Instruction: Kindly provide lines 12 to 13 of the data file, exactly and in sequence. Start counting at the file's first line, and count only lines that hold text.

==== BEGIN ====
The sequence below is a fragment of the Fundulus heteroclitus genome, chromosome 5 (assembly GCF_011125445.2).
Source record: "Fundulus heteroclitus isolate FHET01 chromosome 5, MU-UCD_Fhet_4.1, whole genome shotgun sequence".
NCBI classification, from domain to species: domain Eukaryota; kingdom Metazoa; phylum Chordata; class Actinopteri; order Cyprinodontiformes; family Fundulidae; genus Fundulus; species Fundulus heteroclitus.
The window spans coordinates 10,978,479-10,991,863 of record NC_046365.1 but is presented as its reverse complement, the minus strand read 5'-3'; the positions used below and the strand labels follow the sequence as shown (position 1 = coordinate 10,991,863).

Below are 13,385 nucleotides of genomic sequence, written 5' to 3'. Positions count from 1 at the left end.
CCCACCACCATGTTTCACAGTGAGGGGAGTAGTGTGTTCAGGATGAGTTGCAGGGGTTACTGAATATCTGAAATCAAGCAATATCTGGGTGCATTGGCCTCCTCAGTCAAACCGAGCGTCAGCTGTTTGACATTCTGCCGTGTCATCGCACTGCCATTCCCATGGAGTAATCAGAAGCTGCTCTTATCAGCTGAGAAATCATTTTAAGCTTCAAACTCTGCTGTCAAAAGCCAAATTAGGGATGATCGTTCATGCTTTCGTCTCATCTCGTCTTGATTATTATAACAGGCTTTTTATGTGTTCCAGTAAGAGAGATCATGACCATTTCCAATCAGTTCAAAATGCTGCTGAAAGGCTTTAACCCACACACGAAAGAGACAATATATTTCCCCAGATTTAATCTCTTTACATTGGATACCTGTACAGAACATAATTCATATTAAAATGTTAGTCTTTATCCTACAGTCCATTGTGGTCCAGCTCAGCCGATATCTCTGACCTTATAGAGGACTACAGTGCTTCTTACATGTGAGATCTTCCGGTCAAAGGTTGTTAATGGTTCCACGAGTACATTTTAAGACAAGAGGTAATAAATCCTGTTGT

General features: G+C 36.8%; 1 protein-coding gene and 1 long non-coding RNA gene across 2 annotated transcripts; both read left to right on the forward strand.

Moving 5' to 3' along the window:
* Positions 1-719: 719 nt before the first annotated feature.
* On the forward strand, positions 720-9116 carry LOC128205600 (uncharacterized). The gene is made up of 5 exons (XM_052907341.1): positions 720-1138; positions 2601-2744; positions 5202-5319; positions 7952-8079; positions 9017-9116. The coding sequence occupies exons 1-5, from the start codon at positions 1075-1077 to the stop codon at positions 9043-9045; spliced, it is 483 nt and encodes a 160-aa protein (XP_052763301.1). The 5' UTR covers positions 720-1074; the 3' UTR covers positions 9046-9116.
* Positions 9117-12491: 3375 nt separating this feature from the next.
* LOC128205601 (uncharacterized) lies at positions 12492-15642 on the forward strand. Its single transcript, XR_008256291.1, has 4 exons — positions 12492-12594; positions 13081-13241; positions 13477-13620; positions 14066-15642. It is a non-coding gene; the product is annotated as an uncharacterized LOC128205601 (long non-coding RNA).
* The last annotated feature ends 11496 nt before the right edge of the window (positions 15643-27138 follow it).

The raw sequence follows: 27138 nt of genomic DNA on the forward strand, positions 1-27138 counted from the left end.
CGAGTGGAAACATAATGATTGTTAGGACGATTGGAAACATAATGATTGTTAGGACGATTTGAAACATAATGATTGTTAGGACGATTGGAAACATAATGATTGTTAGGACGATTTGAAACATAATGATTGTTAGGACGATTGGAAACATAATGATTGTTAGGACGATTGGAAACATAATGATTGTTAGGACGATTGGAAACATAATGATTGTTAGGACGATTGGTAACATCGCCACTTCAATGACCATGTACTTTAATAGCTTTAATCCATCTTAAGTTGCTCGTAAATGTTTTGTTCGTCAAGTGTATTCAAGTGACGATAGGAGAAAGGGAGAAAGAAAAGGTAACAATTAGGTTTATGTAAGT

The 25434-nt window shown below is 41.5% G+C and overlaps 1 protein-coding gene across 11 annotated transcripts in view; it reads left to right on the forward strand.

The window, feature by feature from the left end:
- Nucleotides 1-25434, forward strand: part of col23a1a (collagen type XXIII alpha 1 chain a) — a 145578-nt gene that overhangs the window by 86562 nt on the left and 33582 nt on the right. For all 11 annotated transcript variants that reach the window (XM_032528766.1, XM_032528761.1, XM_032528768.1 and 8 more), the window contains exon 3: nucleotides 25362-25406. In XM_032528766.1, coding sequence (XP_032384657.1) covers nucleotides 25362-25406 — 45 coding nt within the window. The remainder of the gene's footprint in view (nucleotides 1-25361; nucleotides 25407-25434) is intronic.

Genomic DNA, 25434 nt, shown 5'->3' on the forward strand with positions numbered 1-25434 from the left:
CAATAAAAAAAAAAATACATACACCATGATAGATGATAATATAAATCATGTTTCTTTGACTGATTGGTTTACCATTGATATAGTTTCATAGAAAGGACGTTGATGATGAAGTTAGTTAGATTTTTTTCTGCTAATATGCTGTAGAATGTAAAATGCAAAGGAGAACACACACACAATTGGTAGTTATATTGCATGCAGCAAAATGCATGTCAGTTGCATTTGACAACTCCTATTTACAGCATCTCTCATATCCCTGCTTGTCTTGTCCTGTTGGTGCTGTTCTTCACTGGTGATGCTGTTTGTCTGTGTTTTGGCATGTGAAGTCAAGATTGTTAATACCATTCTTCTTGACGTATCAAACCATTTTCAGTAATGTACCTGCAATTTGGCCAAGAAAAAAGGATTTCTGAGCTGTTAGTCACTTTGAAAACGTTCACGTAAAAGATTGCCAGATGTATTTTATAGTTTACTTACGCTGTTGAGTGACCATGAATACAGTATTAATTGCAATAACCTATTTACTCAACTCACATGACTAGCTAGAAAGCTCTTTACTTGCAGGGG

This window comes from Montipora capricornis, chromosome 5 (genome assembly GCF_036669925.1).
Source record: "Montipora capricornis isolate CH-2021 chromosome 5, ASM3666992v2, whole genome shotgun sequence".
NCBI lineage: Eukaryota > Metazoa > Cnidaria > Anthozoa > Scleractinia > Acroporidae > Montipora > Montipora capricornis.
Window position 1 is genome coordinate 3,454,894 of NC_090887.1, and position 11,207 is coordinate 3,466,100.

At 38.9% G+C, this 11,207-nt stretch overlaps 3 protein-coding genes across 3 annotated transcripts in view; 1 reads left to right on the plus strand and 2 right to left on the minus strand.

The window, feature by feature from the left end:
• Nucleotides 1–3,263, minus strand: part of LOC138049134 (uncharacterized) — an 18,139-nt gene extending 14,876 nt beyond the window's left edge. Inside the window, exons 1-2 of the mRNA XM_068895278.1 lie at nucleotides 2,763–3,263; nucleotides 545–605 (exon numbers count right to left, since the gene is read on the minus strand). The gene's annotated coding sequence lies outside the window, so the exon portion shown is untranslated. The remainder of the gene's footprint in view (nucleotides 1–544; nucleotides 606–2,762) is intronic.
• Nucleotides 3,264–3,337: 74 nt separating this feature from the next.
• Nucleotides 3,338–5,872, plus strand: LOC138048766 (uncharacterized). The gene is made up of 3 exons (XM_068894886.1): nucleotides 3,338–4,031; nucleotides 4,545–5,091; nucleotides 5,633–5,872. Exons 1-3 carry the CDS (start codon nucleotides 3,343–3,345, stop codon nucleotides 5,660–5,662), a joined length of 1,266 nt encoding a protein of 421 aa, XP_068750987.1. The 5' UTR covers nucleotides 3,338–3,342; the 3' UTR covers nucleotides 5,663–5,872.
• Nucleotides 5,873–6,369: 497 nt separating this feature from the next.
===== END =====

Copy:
* LOC128205601 (uncharacterized) lies at positions 12492-15642 on the forward strand. Its single transcript, XR_008256291.1, has 4 exons — positions 12492-12594; positions 13081-13241; positions 13477-13620; positions 14066-15642. It is a non-coding gene; the product is annotated as an uncharacterized LOC128205601 (long non-coding RNA).
* The last annotated feature ends 11496 nt before the right edge of the window (positions 15643-27138 follow it).